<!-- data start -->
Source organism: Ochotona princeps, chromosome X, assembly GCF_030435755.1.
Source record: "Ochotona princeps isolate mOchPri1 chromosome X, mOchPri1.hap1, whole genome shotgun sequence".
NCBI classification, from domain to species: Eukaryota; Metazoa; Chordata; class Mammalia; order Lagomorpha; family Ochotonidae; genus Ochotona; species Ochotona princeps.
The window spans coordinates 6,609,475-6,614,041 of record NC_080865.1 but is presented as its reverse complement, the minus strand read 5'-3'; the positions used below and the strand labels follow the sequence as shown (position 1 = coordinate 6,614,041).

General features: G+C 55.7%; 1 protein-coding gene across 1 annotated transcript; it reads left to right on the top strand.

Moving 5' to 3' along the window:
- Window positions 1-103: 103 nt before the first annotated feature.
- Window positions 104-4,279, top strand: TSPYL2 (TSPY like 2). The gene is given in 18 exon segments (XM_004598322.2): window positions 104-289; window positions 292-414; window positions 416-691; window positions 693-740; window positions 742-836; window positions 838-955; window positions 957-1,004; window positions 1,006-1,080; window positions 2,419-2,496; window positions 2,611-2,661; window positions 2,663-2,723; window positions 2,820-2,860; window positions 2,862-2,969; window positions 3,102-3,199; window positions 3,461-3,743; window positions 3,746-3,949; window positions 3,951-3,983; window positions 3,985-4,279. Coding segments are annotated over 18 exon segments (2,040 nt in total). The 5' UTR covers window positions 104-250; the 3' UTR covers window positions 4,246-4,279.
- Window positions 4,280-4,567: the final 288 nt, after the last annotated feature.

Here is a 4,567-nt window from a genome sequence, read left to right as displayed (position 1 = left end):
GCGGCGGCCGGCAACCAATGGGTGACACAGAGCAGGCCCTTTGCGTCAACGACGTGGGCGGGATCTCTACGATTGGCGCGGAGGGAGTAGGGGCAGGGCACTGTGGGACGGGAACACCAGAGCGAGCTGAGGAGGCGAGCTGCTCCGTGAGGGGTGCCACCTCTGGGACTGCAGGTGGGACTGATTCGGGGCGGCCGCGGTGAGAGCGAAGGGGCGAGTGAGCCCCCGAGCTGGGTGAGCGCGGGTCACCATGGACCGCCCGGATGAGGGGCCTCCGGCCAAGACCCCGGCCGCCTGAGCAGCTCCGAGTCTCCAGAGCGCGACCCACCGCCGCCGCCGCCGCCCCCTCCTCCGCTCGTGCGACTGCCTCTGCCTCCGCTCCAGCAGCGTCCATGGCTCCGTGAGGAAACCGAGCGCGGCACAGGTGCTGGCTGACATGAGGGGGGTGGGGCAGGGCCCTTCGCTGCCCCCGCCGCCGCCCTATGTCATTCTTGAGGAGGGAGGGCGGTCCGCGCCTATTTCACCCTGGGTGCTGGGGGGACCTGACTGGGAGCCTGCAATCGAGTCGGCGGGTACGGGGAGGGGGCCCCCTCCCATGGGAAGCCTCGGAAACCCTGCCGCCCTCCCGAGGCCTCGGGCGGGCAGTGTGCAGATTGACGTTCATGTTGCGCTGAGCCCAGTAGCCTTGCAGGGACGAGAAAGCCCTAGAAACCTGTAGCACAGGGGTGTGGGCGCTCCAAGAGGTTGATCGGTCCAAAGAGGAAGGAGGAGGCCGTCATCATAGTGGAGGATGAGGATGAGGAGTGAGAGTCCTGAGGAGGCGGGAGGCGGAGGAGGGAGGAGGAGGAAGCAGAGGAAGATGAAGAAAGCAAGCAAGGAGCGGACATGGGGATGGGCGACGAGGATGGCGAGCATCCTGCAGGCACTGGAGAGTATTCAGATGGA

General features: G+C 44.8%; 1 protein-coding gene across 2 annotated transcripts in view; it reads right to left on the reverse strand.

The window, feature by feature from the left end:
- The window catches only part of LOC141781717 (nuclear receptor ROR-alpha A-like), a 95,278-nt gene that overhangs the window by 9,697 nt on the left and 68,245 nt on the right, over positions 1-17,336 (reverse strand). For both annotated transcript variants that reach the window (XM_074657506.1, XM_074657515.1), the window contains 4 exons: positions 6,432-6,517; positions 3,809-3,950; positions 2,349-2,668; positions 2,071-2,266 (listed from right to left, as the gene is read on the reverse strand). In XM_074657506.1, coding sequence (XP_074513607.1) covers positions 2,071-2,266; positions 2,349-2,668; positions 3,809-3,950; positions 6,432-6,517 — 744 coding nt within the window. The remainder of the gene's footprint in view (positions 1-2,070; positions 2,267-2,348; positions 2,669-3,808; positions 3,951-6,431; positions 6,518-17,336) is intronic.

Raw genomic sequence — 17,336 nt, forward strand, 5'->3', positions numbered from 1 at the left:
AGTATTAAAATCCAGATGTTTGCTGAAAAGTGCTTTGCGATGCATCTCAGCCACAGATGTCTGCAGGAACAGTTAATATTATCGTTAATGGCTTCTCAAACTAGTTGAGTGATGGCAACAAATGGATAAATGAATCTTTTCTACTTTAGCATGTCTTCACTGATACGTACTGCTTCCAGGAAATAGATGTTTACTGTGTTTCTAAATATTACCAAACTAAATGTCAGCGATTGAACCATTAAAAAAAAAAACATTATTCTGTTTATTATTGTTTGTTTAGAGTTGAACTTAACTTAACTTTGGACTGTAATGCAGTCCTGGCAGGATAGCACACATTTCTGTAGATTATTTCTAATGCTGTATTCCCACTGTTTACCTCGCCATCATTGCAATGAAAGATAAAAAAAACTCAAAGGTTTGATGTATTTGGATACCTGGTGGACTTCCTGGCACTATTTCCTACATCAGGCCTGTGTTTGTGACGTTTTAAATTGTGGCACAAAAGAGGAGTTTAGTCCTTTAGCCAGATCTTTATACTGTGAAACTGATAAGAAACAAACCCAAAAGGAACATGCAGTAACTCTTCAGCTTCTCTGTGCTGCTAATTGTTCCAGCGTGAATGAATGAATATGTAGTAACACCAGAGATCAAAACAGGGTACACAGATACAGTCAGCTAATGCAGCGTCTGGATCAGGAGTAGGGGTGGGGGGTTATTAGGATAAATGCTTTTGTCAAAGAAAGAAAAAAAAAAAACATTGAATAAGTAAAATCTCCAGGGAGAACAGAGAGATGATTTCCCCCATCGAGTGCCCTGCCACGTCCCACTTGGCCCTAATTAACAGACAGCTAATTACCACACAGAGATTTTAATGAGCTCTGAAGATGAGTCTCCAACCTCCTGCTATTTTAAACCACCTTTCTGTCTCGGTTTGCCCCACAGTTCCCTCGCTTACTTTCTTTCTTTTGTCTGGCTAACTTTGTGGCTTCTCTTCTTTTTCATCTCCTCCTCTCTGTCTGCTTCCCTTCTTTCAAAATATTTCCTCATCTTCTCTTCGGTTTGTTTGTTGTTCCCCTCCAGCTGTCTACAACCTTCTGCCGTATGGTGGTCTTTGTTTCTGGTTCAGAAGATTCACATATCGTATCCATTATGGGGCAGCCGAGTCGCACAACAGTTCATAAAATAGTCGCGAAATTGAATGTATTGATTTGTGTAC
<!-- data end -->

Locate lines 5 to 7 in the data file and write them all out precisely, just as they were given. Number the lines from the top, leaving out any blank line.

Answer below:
General features: G+C 55.7%; 1 protein-coding gene across 1 annotated transcript; it reads left to right on the top strand.

Moving 5' to 3' along the window:
- Window positions 1-103: 103 nt before the first annotated feature.